Date: Mar 9, 2013 4:32 AM
Author: mueckenh@rz.fh-augsburg.de
Subject: Re: Matheology § 222 Back to the roots

On 8 Mrz., 22:57, Virgil <vir...@ligriv.com> wrote:
> In article
> <ed9dbe7d-6b3b-4acc-86bc-7b8408236...@m4g2000vbo.googlegroups.com>,
>
>
>
>
>
>  WM <mueck...@rz.fh-augsburg.de> wrote:

> > On 8 Mrz., 10:41, Virgil <vir...@ligriv.com> wrote:
>
> > > > A set of natural numbers, finite or infinite, without a first element
> > > > is not object of mathematics.

>
> > > > > > Name the first line.
>
> > > > > Which first line? There are infinitely many possible first lines.
> > > > > In fact EVERY line is a first line of some such set.

>
> > > > Name at least one line that is not obviously irrelevant for the task.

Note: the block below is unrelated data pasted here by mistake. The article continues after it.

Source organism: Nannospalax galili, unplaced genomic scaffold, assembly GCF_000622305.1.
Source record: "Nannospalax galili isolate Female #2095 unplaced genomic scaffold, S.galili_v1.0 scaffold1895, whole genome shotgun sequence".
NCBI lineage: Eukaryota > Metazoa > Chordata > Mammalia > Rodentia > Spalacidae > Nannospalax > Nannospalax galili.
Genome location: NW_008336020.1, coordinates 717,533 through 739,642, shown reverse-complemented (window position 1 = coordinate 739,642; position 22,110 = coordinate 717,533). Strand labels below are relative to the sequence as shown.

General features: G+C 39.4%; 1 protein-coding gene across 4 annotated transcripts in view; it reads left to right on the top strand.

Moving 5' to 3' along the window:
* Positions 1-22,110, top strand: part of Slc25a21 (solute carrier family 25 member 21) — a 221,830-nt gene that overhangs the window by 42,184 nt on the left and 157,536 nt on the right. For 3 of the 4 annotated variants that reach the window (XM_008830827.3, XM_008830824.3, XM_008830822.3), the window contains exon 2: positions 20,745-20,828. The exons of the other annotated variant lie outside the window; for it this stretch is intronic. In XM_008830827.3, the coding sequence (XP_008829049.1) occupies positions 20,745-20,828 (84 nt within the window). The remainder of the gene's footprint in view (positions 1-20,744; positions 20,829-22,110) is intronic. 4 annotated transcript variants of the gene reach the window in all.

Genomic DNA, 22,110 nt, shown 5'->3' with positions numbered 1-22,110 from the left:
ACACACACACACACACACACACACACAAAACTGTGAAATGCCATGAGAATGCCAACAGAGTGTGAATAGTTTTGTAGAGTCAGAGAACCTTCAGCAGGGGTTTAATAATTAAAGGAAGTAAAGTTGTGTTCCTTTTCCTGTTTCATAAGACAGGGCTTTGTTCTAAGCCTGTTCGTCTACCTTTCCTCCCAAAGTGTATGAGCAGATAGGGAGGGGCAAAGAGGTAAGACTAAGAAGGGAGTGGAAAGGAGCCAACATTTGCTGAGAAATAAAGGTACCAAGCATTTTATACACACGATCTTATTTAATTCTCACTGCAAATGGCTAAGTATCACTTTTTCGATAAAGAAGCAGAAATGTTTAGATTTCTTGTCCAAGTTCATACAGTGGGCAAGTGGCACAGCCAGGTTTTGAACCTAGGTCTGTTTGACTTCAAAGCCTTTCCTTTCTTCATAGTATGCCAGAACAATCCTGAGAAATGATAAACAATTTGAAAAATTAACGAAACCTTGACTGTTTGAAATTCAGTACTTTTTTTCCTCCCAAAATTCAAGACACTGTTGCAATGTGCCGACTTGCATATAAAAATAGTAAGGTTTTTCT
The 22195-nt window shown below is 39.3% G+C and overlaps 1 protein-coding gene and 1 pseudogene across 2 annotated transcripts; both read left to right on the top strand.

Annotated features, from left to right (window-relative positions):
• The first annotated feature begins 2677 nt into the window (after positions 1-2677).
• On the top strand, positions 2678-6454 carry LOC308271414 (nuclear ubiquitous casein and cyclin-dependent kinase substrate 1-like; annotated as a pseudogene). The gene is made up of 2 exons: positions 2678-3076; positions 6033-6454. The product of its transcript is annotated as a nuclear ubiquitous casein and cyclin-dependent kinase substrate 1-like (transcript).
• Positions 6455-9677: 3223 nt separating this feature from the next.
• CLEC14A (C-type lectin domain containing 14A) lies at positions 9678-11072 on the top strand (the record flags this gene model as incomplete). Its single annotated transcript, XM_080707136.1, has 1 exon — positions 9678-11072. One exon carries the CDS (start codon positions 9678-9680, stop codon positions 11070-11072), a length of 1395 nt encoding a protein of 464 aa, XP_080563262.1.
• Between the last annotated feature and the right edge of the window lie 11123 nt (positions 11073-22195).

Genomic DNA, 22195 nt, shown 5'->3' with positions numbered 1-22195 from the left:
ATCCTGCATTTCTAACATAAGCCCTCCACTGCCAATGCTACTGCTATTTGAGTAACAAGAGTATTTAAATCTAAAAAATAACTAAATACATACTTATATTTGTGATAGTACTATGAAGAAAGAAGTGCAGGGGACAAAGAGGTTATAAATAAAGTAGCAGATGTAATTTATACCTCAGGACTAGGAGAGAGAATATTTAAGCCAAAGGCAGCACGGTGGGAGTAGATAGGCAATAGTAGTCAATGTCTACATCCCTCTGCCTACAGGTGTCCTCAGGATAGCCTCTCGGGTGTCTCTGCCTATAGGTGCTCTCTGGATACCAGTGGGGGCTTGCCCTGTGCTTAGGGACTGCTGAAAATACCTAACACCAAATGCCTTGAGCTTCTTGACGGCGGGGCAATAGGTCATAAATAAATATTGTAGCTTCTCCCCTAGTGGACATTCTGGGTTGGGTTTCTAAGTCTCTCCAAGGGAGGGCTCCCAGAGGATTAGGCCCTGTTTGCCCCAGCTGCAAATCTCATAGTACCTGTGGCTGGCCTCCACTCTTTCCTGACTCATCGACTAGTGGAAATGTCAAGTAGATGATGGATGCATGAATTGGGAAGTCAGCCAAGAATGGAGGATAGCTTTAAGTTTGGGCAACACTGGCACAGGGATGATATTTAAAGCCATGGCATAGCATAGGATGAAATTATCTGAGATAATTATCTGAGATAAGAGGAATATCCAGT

>
> > > Since any line can be the first line of a suitable set of lines, each
> > > line is relevant, but also unnecessary.

>
> > Each line is relevant but also irrelevant. A nice confession.
>
> In order to determine whether a particular line is in a set of lines
> covering |N, no line is irrelevant but neither are all all are necessary.
>

A nice confession of intellectual helplessness. Of course the lines
from 1 to n are completely irrelevant. That can everybody with
elementary knowledge recognize.
>
> > Learn: In mathematics, we have sets of natural numbers without last
> > elements.

>
> > A set of natural numbers without a first element is not
> > object of mathematics.

>
> The empty set is an object of mathematics even if to an object in
> WMytheology.


I let this stand as it is although (or because) it has nothing at all
to do with the problem that every set of natural numbers, i.e. a set
that contains natural numbers, has a first element which fact Virgil
objects to.

Regards, WM